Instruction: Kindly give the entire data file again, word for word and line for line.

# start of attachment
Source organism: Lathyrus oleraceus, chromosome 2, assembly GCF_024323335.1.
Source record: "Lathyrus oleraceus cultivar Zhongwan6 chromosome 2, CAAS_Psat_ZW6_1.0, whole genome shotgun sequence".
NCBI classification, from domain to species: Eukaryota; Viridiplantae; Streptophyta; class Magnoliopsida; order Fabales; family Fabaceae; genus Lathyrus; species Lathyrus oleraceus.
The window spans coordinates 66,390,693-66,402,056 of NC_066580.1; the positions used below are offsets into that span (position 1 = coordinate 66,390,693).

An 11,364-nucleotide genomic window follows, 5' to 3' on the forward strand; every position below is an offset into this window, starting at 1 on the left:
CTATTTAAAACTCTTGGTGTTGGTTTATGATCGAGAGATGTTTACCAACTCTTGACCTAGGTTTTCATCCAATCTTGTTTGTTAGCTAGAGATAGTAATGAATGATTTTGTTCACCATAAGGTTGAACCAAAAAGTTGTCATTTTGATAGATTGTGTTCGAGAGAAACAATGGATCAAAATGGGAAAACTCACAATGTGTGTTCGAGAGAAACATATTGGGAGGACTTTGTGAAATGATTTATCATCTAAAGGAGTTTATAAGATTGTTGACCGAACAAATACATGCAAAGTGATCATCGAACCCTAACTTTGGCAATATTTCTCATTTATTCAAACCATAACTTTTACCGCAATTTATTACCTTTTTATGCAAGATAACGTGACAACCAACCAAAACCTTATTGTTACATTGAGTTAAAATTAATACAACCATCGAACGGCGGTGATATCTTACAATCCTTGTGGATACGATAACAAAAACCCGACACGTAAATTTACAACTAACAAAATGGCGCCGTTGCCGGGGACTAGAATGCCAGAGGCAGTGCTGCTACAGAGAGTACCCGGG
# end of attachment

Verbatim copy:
Source organism: Lathyrus oleraceus, chromosome 2, assembly GCF_024323335.1.
Source record: "Lathyrus oleraceus cultivar Zhongwan6 chromosome 2, CAAS_Psat_ZW6_1.0, whole genome shotgun sequence".
NCBI classification, from domain to species: Eukaryota; Viridiplantae; Streptophyta; class Magnoliopsida; order Fabales; family Fabaceae; genus Lathyrus; species Lathyrus oleraceus.
The window spans coordinates 66,390,693-66,402,056 of NC_066580.1; the positions used below are offsets into that span (position 1 = coordinate 66,390,693).

An 11,364-nucleotide genomic window follows, 5' to 3' on the forward strand; every position below is an offset into this window, starting at 1 on the left:
CTATTTAAAACTCTTGGTGTTGGTTTATGATCGAGAGATGTTTACCAACTCTTGACCTAGGTTTTCATCCAATCTTGTTTGTTAGCTAGAGATAGTAATGAATGATTTTGTTCACCATAAGGTTGAACCAAAAAGTTGTCATTTTGATAGATTGTGTTCGAGAGAAACAATGGATCAAAATGGGAAAACTCACAATGTGTGTTCGAGAGAAACATATTGGGAGGACTTTGTGAAATGATTTATCATCTAAAGGAGTTTATAAGATTGTTGACCGAACAAATACATGCAAAGTGATCATCGAACCCTAACTTTGGCAATATTTCTCATTTATTCAAACCATAACTTTTACCGCAATTTATTACCTTTTTATGCAAGATAACGTGACAACCAACCAAAACCTTATTGTTACATTGAGTTAAAATTAATACAACCATCGAACGGCGGTGATATCTTACAATCCTTGTGGATACGATAACAAAAACCCGACACGTAAATTTACAACTAACAAAATGGCGCCGTTGCCGGGGACTAGAATGCCAGAGGCAGTGCTGCTACAGAGAGTACCCGGG